Greek Tragedy: Suffering under the Sun by Edith HallGreek Tragedy: Suffering under the Sun by Edith Hall

Greek Tragedy: Suffering under the Sun

byEdith Hall

Hardcover | February 21, 2010

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This is an invaluable introduction to ancient Greek tragedy which discusses every surviving play in detail and provides all the background information necessary for understanding the context and content of the plays. Edith Hall argues that the essential feature of the genre is that it alwaysdepicts terrible human suffering and death, but in a way that invites philosophical enquiry into their causes and effects, This enquiry was played out in the bright sunlight of open-air theatre, which became a key marker of the boundary between living and dead. The first half of the book is dividedinto four chapters which address the social and physical contexts in which the plays were performed, the contribution of the poets, actors, funders, and audiences, the poetic composition of the texts, their performance conventions, main themes, and focus on religion, politics, and the family. Thesecond half consists of individual essays on each of the surviving thirty-three plays by the Greek tragedians, and an account of the recent performance of Greek tragic theatre and tragic fragments. An up-to-date 'Suggestions for further reading' is included.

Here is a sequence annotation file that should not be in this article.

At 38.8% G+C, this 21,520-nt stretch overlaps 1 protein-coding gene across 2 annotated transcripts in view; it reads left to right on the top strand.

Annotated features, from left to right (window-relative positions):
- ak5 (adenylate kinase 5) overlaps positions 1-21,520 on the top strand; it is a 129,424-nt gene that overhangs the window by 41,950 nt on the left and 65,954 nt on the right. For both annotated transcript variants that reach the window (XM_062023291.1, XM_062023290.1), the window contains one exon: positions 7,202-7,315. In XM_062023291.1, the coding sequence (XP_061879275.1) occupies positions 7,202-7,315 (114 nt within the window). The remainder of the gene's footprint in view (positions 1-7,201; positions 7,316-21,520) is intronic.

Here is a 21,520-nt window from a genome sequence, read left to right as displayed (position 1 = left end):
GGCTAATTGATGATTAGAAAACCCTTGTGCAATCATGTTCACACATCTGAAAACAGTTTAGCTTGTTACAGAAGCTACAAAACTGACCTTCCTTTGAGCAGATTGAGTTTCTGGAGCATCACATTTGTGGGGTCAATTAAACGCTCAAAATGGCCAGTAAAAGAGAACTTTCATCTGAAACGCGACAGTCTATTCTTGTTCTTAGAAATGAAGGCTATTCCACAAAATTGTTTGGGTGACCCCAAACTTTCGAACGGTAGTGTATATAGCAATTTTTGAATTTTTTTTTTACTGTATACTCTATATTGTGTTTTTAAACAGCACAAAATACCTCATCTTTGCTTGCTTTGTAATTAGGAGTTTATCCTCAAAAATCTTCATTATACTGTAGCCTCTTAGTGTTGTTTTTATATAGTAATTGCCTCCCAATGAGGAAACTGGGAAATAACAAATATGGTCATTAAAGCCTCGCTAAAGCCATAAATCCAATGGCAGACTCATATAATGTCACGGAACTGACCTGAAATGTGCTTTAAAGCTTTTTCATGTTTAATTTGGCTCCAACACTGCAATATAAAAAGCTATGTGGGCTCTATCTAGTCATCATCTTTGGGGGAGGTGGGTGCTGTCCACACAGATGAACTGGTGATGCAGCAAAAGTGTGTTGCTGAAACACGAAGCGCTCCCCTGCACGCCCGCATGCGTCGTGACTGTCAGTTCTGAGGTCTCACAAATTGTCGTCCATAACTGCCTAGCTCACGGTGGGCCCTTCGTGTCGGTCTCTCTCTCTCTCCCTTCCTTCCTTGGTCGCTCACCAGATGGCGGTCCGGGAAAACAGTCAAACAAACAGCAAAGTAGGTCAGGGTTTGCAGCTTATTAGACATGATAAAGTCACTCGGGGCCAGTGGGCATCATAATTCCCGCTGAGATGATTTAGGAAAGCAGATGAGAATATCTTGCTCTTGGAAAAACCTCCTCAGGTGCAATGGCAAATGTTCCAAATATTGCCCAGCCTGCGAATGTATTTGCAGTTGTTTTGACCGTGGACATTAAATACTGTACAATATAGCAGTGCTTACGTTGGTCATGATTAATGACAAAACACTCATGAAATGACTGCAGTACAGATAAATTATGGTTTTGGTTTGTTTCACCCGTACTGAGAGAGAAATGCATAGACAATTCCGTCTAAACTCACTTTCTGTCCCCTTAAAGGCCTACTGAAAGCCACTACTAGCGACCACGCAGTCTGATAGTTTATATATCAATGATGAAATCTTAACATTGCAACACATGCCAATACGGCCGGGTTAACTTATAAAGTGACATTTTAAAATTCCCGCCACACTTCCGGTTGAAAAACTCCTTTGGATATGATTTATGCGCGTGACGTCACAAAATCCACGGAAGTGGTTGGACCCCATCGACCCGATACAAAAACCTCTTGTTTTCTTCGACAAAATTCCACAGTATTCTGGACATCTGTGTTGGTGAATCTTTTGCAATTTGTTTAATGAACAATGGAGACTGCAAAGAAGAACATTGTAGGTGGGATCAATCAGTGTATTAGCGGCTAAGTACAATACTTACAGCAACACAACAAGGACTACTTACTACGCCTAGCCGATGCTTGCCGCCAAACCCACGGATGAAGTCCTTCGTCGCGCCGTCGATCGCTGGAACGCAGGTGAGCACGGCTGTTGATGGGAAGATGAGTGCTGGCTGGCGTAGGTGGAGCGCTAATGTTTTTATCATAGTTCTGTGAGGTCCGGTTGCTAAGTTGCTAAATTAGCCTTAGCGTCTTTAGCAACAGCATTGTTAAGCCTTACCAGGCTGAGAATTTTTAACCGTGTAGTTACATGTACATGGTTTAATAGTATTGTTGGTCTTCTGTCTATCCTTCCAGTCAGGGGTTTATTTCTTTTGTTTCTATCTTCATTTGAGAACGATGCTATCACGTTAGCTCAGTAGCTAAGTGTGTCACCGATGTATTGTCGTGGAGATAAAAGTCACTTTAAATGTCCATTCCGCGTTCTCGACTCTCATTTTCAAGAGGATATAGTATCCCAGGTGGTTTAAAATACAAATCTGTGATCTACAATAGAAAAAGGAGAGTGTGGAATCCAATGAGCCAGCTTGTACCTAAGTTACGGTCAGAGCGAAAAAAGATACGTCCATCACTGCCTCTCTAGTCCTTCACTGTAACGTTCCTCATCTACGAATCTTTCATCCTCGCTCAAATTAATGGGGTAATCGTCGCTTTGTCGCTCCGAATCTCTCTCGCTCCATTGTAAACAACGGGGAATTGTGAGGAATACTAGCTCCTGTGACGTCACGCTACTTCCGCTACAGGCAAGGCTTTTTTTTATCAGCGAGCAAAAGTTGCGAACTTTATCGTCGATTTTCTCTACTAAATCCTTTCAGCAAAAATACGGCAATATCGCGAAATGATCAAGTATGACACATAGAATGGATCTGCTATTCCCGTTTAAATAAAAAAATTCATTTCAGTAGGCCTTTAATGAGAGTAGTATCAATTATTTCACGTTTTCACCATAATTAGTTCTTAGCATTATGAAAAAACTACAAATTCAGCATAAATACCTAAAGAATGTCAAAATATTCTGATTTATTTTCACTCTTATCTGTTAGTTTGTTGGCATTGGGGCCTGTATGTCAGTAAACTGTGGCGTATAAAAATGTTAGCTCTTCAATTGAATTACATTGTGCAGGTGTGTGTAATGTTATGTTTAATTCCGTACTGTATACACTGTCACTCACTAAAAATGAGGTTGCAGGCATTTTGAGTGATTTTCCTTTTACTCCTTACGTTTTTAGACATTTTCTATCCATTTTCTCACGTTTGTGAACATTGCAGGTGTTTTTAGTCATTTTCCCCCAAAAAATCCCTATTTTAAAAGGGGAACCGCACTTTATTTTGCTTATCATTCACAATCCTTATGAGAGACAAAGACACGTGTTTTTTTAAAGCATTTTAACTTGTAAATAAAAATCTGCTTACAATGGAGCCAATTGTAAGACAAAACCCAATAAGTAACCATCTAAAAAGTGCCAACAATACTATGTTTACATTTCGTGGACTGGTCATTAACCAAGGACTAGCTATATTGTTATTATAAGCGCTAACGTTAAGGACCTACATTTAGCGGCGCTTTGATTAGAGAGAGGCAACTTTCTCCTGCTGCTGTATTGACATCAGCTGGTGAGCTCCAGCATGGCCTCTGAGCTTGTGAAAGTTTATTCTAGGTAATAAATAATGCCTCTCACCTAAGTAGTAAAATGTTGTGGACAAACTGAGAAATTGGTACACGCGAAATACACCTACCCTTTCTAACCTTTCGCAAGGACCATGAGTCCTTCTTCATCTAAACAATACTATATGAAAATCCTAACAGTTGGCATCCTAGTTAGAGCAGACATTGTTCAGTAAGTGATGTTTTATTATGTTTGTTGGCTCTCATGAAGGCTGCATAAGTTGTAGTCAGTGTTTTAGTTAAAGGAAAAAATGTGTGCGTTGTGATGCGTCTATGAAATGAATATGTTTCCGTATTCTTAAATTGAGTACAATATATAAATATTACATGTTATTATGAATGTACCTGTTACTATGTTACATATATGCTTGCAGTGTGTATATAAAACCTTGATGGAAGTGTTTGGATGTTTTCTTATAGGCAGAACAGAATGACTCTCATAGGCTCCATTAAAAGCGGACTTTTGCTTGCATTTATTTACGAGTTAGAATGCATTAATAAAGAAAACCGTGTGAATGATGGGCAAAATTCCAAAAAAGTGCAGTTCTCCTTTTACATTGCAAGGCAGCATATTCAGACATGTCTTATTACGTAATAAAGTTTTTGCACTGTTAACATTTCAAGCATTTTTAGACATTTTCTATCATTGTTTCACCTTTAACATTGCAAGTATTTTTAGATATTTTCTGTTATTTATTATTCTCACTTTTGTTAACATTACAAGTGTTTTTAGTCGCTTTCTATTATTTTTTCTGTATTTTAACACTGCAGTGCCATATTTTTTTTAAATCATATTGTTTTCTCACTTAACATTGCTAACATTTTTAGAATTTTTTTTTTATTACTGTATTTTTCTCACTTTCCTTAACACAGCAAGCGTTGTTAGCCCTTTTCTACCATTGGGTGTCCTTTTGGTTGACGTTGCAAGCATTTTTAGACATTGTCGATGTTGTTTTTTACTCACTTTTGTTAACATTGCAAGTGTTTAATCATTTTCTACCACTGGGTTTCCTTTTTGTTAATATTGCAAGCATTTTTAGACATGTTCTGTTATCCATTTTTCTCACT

After holding posts at the universities of Cambridge, Reading, Oxford, and Durham, Edith Hall took up a Research Chair in Classics and Drama at Royal Holloway, University of London, in 2006, where she directs the Centre for the Reception of Greece and Rome. She is also Co-Founder and Co-Director, with Oliver Taplin, of the Archive of ...
Title:Greek Tragedy: Suffering under the SunFormat:HardcoverDimensions:320 pages, 8.5 × 5.43 × 0.03 inPublished:February 21, 2010Publisher:Oxford University PressLanguage:English

The following ISBNs are associated with this title:

ISBN - 10:0199232512

ISBN - 13:9780199232512

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Table of Contents

Introduction: What is Greek Tragedy?1. Play Makers2. Community Identities3. Confrontations4. Minds5. Aeschylean Drama6. Euripidean Drama7. Sophoclean DramaPostscript: Greek Tragedy and Greek Tragic Fragments Today

Editorial Reviews

"[of The Theatrical Cast of Athens] For teachers, students and scholars working in this field it is simply indispensable." --James Morwood, The Journal of Classics Teaching